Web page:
Myra Curtis

Portrait by Herbert James Gunn (1893 – 1964)[1]
Myra Curtis, D.B.E., 46, (1886-1971) was an editor before becoming a career-long civil servant, followed by “retirement” as Principal of Newnham College, Cambridge in 1942. At the time of the dinner she was superintendent at the Post Office savings bank department, where she introduced a machine accounting system, regarded as a model of its kind. In 1942 she was appointed C.B.E. and became Dame Myra in 1949. Already a high flyer, with more to come. More recently, watchers of the recent television wartime detective series Foyle’s War will have heard an older lady being reassured that Dame Myra Curtis’s Report on young people will be looking into “youth problems” of the day.


On the four person table this matters little but her methodical mind might have enjoyed a tête a tête with the young physicist, Tess Dillon, and perhaps learn more about what it takes to run an educational establishment (running Newnham was almost a decade away but she may well have learnt things that she remembered at a later date).


I would hope an evening away from the Post Office savings bank was a time to relax and enjoy the event, engage with familiar friends and perhaps make new acquaintances.  Like many others at the dinner (including her table’s Theodora Bosanquet) she was a member of the London and National Society for Women’s Service , others present being Josephine Collier, Winifred Cullis, the Hon. Mrs. Franklin, Cicely Hamilton, Laura Wallis Mills, Hélène Reynard, and Lady Rhondda, .  Also members were The Lady Camrose (not at the dinner but wife of dinner speaker Lord Camrose), possibly the Mrs. Crosfield, and Mrs. G.F Watts of Table 23.


Myra Curtis was born on 2nd October 1886 at 11 Belle Vue Road, Sunderland, co. Durham, one of three daughters of George Curtis, a Post Office telegraphist, and his wife Annie Johnson, an elementary school teacher. She was brought up in a hard-working, close-knit family, which valued education. She was educated at Dame Allan’s endowed school at Newcastle upon Tyne, at Winchester School for Girls and at Newnham College, Cambridge.

After seven years as assistant editor for the Victoria History of the Counties of England, in 1915 she became a civil servant when she joined the temporary staff of the War Trade Intelligence Department. In 1918 she transferred to the Ministry of Food, specialising in personnel work (perhaps coming into contact with Lord Rhondda?). From 1928 to 1937 she was superintendent at the Post Office savings bank department. At the time of the dinner she was still moving up the ladder, albeit already in a pretty senior position.[2] [3]


In 1937 Myra moved to the Treasury as assistant secretary and director of women’s establishments, in effect the premier women’s post in the civil service. She was known as a “firm disciplinarian”. In 1937 she published Modern Money, in collaboration with Hugh Townshend. In 1942, after retiring from the civil service, she became Principal of Newnham College. This was also a period where she headed  or served on many commissions including the War Damage Commission (1943–50), the Central Land Board (1947–59), and the General Medical Council (1955–66).[4] [5]

Perhaps her most prominent inquiries were the two Curtis reports. In November 1944 Myra was appointed by Home Secretary Herbert Morrison to a committee to investigate conditions in LCC remand homes. Although the February 1945 report was regarded by some critics as a whitewash, she was then appointed in March 1945, also at Morrison’s recommendation, to head an interdepartmental committee to inquire into the care of deprived children – the Curtis committee – which undertook “the first enquiry in this country directed specially to the care of children deprived of a normal home life, and covering all groups of such children”,[6] which led to the path-breaking Children’s Act of 1948.[7] [8]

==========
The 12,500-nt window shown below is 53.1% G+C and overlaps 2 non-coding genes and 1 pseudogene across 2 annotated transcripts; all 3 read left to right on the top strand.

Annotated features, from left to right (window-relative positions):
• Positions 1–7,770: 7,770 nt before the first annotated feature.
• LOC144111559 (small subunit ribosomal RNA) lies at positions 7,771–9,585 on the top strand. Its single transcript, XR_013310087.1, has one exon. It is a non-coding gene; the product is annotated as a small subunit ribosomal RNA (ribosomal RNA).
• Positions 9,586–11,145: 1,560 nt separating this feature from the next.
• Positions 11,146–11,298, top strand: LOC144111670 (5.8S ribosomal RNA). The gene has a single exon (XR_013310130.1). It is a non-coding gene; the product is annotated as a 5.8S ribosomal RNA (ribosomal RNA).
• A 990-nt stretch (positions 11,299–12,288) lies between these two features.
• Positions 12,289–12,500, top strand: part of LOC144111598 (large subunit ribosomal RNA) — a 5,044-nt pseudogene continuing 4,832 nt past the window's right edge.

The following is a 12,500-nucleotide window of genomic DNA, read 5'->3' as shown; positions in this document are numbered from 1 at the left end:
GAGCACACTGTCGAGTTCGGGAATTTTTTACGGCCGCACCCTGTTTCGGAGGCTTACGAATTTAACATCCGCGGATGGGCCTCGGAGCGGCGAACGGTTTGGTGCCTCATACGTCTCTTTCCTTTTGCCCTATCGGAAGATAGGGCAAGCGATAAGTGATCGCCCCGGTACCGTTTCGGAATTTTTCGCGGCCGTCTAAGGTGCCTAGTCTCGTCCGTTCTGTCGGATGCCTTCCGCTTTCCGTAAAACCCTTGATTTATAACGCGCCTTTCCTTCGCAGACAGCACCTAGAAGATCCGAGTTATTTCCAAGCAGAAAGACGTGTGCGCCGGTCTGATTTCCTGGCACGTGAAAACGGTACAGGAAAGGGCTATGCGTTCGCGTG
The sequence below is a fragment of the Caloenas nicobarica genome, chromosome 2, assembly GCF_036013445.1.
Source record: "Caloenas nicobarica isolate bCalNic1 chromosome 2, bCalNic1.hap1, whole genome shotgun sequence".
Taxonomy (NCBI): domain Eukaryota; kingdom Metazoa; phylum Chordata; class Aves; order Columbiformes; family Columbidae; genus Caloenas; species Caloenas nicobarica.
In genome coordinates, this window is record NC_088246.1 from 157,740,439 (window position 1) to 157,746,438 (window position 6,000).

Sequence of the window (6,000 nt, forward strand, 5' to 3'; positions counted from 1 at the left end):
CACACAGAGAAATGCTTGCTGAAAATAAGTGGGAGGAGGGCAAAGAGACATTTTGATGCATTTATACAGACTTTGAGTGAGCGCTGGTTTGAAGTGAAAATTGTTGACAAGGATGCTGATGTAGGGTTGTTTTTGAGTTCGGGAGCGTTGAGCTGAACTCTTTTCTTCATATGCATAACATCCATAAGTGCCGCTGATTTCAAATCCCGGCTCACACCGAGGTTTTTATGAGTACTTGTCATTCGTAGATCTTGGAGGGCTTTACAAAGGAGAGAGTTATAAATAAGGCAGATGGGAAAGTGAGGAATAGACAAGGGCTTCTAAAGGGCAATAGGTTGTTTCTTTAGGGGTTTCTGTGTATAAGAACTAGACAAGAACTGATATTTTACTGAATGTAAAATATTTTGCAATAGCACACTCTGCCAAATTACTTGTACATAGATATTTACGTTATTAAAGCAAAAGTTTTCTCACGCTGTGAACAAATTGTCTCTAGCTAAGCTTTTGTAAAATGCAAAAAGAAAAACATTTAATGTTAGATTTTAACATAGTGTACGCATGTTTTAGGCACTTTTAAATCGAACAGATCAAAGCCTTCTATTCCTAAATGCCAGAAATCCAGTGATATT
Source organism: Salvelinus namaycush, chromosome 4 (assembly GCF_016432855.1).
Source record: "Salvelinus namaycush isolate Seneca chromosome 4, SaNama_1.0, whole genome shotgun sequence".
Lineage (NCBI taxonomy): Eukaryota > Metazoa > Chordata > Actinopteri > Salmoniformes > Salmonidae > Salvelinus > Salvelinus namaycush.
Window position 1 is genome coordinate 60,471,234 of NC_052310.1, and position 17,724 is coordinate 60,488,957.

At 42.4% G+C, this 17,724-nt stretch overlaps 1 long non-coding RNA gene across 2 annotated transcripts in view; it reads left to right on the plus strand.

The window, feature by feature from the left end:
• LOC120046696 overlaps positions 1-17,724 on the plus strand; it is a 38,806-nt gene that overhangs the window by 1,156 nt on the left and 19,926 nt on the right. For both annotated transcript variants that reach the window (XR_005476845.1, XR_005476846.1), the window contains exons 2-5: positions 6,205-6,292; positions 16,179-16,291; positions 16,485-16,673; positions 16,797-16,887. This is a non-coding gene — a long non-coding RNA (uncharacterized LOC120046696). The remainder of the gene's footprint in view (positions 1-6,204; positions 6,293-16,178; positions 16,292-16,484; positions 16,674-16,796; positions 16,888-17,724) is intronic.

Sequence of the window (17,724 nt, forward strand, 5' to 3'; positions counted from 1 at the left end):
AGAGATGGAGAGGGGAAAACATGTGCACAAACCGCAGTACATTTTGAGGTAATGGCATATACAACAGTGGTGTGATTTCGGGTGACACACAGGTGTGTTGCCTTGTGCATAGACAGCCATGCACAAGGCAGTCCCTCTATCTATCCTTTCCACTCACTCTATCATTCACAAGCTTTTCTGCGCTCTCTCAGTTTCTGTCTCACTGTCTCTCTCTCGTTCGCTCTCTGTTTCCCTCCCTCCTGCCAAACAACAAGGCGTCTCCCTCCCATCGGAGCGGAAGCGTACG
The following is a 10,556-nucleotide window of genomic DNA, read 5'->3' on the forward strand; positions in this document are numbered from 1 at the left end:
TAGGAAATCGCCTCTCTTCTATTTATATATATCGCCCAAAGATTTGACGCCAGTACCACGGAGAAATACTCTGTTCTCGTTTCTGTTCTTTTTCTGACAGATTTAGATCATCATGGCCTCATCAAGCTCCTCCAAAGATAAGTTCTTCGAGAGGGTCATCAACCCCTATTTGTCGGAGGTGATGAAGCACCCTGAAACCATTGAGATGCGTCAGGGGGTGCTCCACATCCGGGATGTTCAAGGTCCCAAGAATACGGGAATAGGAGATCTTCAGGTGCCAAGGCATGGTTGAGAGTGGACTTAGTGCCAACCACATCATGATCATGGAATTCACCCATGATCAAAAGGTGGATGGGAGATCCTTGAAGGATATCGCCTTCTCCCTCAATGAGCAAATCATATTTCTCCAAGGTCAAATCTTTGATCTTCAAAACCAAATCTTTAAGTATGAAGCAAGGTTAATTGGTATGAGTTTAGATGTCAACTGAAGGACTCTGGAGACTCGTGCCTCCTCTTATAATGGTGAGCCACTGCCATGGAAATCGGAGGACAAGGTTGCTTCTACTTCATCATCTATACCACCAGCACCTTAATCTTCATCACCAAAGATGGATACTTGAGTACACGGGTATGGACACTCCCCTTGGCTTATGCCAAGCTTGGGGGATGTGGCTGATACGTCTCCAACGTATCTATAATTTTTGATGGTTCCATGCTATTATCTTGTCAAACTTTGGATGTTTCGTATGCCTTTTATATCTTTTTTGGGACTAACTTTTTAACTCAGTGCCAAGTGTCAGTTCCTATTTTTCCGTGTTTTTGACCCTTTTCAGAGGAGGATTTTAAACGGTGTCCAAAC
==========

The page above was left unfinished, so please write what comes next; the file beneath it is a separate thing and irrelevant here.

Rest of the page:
At Newnham, she “injected business efficiency into the academic habits of laissez-faire, not without some passive resistance”.[9] She played an important part in the negotiations which resulted in women being admitted as full University members in 1948 and in 1952 was the first woman elected to the council of the senate at Cambridge. Her “impelling impetus was ethical, not religious”, avoiding sentimentality.[10]

Appointed C.B.E. in 1942 on retirement, she became Dame Myra Curtis in 1949. In “serious” retirement she lived in Cranbrook, Kent, sharing her home for a short period with her friend the Irish historian Constantia Maxwell. Dame Myra died in a nursing home at Bognor Regis on 27th June 1971.


[1]  Portrait by Herbert James Gunn (1893 – 1964) from original hanging in the Jane Hamilton room at Newnham College, Cambridge, from Myra Curtis, Wikipedia, Fair Use accessed 17th April 2019

[2] Mary Alvey Thomas, Curtis, Dame Myra (1886–1971), Oxford Dictionary of National Biography, 23rd September 2004

[3] Cathy Hartley (2013), A Historical Dictionary of British Women, Routledge, 15.4.2013, page 125

[4] Mary Alvey Thomas, Curtis, Dame Myra (1886–1971), Oxford Dictionary of National Biography, 23rd September 2004

[5] Cathy Hartley (2013), A Historical Dictionary of British Women, Routledge, 15th April 2013, page 125

[6] Report of the care of children committee, Parl. papers, 1945–6, 10.5, Cmd 6922, cited in Thomas, Oxford Dictionary of National Biography

[7] The National Children’s Homes Story: The Curtis Report

[8] The Therapeutic Care Journal, ‘The Second Curtis Report’ Chaired by Dame Myra Curtis 1st February 2011, accessed online 12.2.2019

[9] M. E. G., Newnham College Roll Letter (1972), 53–7

[10] Obituary, The Times, 29.6.1971

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